Molecular Engineering

Molecular engineering aims to advance disease detection, customize drug delivery and improve health-care outcomes with faster and more precise technologies and systems.

Check out the case studies below to learn about the exciting research done here at BME:


Warren Chan in a lab with a graduate student
Shape-shifting nanoparticles for delivering cancer drugs to tumours

Chemotherapy isn’t supposed to make your hair fall out — it’s supposed to kill cancer cells.

Professor Warren Chan’s Integrated Nanotechnology & Biomedical Sciences Laboratory builds targeted drug delivery systems designed to enter specific areas of your body. He and his team have created a set of nanoparticles attached to strands of DNA that function like a protein, but can be programmed to change shape and chemistry, allowing them to navigate through the traps in the body and gain access into diseased tissue.

Their discovery will lead to further advances in personalized nanomedicine — enabling tailored particles to deliver drugs into targeted types of tumours, and nowhere else.

Molecular Imaging

Margaret Cheng in a lab with graduate students
Smarter scans for earlier cancer detection

Professor Hai-Ling Margaret Cheng was working as an electrical engineer in the aerospace and defense industry when she realized the signal-processing techniques she was using could also enhance magnetic resonance imaging (MRI) scans.

Today, her team is dedicated to improving MRI technology. Specifically, the Cheng Lab looks at ways to modify and enhance chemicals that give off a strong magnetic resonance signal, known as contrast agents, to accentuate visual accuracy of specific tissues and organs. Her lab is also developing novel, rapid imaging approaches to give us information about tissue physiology and functional dynamics.

Her developments in this area have proven promising in earlier cancer detection and stem cell observations for human tissue repair.

Systems Biology

Aaron Wheeler in a lab with graduate students
Shrinking the lab—mini diagnostic tools for rapid, on-site results

Professor Aaron Wheeler is taking the lab to you.

His team builds miniature labs using digital microfluidics — a liquid-handling technology that can analyze tiny drops of chemical and biological fluids on site. Using electrostatic forces, their lab-on-a-chip device can manipulate these samples and probe them with built-in sensors for rapid analysis, all on something the size of a credit card.

The technology aims to allow advanced diagnostic tests to be performed at a patient’s bedside or in remote places around the world to give accurate results in less time.

Read more news about molecular engineering

Seven BME members receive Joint Seed Program funding for interdivisional research

Initiated in 2015, the Joint Seed Program is an interdivisional research funding program designed to promote multi-disciplinary research and catalyze new innovative partnerships between researchers from the Faculty of Applied Science and Engineering and those from outside of Engineering. The recipients for this year will undertake unique and innovative research initiatives ranging from developing bioinoculant strategies to equitable healthcare and advanced imaging techniques.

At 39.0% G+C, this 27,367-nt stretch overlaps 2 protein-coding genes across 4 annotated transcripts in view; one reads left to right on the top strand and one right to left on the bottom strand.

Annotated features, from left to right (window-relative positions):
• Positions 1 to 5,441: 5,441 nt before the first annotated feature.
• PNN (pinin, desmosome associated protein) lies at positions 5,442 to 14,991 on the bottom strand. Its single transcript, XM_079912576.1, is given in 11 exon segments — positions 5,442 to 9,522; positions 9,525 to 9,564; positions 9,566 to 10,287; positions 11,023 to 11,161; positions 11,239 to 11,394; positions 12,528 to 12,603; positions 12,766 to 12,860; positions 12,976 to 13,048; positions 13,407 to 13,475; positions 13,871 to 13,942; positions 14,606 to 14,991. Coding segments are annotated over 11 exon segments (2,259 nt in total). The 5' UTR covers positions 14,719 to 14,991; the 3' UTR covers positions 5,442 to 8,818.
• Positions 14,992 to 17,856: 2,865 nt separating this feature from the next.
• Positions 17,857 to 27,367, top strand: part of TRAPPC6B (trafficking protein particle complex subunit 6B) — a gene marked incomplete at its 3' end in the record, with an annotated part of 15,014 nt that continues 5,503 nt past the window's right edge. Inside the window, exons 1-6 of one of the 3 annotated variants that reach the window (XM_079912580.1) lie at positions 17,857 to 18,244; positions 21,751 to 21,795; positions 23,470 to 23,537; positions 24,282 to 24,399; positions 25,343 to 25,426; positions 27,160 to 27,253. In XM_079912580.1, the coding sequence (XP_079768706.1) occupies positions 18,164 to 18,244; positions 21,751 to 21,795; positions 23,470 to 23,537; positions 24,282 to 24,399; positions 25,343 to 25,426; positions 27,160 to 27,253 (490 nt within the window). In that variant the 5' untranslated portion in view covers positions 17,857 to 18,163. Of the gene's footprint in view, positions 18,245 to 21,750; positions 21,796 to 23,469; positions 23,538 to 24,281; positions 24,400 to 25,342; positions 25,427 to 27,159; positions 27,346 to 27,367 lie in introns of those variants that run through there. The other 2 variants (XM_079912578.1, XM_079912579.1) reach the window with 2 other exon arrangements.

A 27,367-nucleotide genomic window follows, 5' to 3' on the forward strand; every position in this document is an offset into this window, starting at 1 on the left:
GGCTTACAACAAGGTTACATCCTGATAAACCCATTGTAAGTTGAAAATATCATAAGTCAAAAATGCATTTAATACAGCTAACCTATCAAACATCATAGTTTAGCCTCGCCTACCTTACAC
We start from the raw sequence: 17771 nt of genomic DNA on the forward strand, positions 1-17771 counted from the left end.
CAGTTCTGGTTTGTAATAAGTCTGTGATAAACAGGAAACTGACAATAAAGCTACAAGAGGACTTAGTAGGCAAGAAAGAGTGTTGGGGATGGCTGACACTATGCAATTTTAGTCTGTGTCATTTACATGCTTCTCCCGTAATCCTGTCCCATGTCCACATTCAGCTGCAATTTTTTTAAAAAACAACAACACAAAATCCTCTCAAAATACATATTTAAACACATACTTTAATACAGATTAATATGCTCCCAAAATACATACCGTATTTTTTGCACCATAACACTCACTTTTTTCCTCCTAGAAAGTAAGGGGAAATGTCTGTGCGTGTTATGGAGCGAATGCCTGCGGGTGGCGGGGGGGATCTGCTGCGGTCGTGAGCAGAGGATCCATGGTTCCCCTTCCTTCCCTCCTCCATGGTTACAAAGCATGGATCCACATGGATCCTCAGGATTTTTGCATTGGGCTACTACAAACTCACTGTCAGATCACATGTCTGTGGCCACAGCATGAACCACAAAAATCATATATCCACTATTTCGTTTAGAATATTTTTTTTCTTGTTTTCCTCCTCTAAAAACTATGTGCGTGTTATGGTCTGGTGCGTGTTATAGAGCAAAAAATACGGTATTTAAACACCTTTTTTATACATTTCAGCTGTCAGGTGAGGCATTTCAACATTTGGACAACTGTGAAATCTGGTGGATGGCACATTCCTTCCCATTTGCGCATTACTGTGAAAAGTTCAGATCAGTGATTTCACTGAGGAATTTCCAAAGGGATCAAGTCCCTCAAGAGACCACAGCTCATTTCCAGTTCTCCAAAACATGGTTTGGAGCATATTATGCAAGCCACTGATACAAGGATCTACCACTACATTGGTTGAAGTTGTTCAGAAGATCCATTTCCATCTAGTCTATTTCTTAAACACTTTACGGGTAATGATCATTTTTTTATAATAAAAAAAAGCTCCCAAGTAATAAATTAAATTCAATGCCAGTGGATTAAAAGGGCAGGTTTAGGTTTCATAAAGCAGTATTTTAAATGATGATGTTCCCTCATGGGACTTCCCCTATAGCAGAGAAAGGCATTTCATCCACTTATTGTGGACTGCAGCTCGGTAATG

Accelerate Seed Grant recipient aims to improve delivery of drugs that treat brain diseases using self-driving lab technology

Professor Leo Chou have received Acceleration Consortium Seed Grant funding for his research on building DNA origami as a delivery vehicle for therapeutic agents

CRAFT-led team awarded $17.5M to create new generation of ‘distributed’ diagnostics

A team of researchers from the University of Toronto (U of T), Unity Health Toronto (Unity), University Health Network (UHN) and the National Research Council of Canada (NRC) have been awarded a $17.5M grant from the Canada Foundation for Innovation and partners to build the Diagnostic Horizons Lab (DHL) in Toronto.

Two BME faculty members were awarded the Accelerate Seed Grant and Accelerate Moonshot grant

Milica Radisic and Leo Chou are two BME faculty members who were awarded the Accelerate Seed Grant and Accelerate Moonshot grant, as a part of a $1.2 million total funding from the Acceleration Consortium

‘Images every second’: Researchers develop rapid MRI technique for better cancer detection and therapy

Professor Hai-Ling Cheng and her team have developed a rapid magnetic resonance imaging (MRI) technique to help doctors better detect and diagnose tumours. The 3D images generated from this new approach could provide physicians with guidance during surgery and other therapeutic interventions.

Four Biomedical Engineering Faculty Members Secure CIHR Funding for Research Projects

Four esteemed faculty members from the Institute Biomedical Engineering (BME) at the University of Toronto have successfully secured funding from the Canadian Institutes of Health Research (CIHR) through the Project Grant Program’s fall 2023 funding cycle. The CIHR funding will support their cutting-edge research projects aimed at advancing health-related knowledge and outcomes.